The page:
As always, Jónasson has created a claustrophobic, almost suffocating sense of atmosphere, not simply because of its timing among the volcanic eruptions of 2010. I remember that time well. It almost stopped my trip to Vietnam. Even on the tail end of it travel wise, I can only imagine what the impact was like in Iceland itself, the threat of a potential second, more devastating eruption from neighbouring Katla always in the mind of those who live there. Through ‘Black Out’ you do get a sense of this, the way in which the darkness envelopes everyone and everything in spite of what should have been a hot summer of long days and short nights, adding an extra level of menace to an already dark story. And creating the perfect, oppressive setting, while still giving the reader a sense of the beauty that makes up the Icelandic landscape, is what Jónasson does so well. This story is no different.
We learn a little more of Hlynur in this story too. He has a chequered past, one which he would rather forget but one which someone, somewhere, is determined that he cannot escape from. It is somewhat of a surprise, but then perhaps explains his motivations and actions in ‘Snow Blind’ where he always sought to expose the bad and protect those who he felt were innocent or abused in some way. It is hard to know exactly how I felt about Hlynur by the end of the novel, sympathetic or apathetic, but at least, I understood him.
The narrative moves from past to present, each aside informing the action more and building a gradual understanding and tension. When the true consequences of the murder become clear at the start of part two, the sense of urgency for the reader picks up, although the investigation remains frustratingly slow for the police who know nothing of what the reader is privy to. This is a brilliant twist, bringing the reader into an exclusive club, understanding what is at stake but unable to do anything other than will someone to stand up and tell the truth for once. And then Ari Thór’s actions towards the end, leaving the investigation when it is so close to resolution and running Kristin instead, stand to surprise you once again, and to make you wonder if this is another loose thread which will be tied off in the remaining novels.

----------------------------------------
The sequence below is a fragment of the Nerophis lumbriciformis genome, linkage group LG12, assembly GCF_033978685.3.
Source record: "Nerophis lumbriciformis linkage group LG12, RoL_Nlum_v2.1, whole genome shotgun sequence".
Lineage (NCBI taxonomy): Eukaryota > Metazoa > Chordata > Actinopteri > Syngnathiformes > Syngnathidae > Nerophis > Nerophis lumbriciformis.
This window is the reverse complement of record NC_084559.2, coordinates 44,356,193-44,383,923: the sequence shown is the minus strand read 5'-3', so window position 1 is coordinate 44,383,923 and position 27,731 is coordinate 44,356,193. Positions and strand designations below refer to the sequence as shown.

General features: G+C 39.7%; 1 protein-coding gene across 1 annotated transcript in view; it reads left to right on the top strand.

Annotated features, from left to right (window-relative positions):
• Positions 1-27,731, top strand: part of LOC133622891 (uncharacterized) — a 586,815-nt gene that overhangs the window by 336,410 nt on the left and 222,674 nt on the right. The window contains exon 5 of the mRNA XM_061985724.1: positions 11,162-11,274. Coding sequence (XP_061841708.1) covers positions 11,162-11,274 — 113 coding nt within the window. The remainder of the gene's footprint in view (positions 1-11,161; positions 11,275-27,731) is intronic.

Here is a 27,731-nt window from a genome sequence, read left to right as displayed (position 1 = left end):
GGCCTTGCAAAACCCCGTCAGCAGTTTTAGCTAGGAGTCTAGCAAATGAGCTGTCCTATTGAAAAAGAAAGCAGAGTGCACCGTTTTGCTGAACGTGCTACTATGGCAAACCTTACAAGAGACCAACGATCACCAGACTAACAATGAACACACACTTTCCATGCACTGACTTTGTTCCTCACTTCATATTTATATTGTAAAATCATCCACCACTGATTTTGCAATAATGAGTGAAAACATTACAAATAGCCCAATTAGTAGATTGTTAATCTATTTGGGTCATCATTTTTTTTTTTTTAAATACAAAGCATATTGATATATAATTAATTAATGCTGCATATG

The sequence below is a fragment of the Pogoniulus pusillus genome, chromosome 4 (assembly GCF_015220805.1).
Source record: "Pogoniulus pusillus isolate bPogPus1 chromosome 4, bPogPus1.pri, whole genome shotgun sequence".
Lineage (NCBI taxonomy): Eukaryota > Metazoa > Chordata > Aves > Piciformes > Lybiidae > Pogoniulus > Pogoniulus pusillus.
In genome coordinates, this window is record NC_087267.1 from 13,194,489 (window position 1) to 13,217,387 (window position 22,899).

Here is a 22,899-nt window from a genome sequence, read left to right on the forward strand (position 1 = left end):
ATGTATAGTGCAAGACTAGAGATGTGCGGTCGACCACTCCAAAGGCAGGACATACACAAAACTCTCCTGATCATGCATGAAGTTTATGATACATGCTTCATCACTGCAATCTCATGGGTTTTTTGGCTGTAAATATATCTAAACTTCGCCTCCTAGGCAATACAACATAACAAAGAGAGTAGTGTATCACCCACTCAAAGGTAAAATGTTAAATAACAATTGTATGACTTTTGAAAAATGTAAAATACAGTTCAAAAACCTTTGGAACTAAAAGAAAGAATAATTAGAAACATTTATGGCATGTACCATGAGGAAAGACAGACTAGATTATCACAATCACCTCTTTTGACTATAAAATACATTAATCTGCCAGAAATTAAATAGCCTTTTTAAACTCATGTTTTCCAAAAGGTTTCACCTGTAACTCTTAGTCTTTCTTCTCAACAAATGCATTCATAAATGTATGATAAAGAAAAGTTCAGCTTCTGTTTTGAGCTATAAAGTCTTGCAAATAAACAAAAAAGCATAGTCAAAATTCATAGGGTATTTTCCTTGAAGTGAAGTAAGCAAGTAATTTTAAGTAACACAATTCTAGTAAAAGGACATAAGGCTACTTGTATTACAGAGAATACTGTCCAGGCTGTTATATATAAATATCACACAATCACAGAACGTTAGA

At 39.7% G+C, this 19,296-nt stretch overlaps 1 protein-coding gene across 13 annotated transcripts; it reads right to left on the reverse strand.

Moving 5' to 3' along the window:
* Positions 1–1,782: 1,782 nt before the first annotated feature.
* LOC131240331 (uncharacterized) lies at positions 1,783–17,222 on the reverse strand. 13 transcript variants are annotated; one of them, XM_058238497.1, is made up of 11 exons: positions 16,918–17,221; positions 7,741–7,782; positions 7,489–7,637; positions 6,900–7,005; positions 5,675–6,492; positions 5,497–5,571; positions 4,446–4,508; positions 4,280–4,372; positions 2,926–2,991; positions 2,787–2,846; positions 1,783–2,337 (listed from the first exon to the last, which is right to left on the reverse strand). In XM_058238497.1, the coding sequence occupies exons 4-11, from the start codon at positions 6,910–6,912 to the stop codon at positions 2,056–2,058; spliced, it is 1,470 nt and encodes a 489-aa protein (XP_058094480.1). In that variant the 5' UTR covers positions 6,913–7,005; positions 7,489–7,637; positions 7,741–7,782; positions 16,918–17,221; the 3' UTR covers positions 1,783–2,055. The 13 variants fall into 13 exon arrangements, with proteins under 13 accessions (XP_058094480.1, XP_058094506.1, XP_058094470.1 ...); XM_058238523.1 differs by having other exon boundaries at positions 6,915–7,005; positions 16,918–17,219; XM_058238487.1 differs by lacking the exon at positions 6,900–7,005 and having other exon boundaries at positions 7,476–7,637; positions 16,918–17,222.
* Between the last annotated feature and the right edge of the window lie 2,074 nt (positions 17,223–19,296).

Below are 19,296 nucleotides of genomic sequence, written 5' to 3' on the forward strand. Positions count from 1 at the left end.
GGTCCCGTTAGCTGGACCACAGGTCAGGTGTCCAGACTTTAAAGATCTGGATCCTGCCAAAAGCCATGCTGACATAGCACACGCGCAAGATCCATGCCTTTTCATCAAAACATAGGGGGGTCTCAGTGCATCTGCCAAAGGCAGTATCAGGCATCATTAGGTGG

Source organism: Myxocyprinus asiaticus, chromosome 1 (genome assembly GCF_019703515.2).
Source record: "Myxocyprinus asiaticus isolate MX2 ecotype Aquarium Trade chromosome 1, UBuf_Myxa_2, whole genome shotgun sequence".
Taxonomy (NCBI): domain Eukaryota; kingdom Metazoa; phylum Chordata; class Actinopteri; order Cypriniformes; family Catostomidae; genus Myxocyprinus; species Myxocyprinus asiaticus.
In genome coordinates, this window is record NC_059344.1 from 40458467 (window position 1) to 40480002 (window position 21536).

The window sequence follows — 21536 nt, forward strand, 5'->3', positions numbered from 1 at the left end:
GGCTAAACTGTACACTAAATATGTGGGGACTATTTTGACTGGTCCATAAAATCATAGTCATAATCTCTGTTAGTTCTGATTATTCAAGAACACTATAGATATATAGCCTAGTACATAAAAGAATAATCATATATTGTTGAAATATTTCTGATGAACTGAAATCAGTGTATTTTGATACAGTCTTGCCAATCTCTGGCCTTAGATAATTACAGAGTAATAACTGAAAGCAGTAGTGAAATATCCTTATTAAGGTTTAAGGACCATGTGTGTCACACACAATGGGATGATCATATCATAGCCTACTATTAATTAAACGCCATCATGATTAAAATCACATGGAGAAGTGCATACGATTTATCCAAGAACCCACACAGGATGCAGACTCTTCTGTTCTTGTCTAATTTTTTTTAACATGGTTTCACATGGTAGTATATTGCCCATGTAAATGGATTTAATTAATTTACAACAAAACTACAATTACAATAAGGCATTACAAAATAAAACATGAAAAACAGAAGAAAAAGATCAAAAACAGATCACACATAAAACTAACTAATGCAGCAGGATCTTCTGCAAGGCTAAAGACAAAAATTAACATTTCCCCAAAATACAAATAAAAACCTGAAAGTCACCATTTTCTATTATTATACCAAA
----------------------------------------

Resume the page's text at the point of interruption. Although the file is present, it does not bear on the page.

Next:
I am thoroughly enjoying the Dark Iceland series. Stunning setting and imagery, tight and twisting plotting, and absolutely engaging, if somewhat moody characters, in truly gripping stories told by someone who has a clear passion and love of his characters and his country. Yet another brilliant translation by Quentin Bates, and the third book I have listened to on audiobook, it has made long journeys to Scotland and back simply fly by. I absolutely cannot wait for the final books in the series, and yet I say that with a certain amount of trepidation as, when they get here, this fabulous journey will end. I’m not sure I’m ready to think about that just yet.
A chilling, dark and atmospheric 5 stars.
‘Black Out’ by Ragnar Jónasson was published by Orenda Books on 15th July 2016 and is available to purchase here: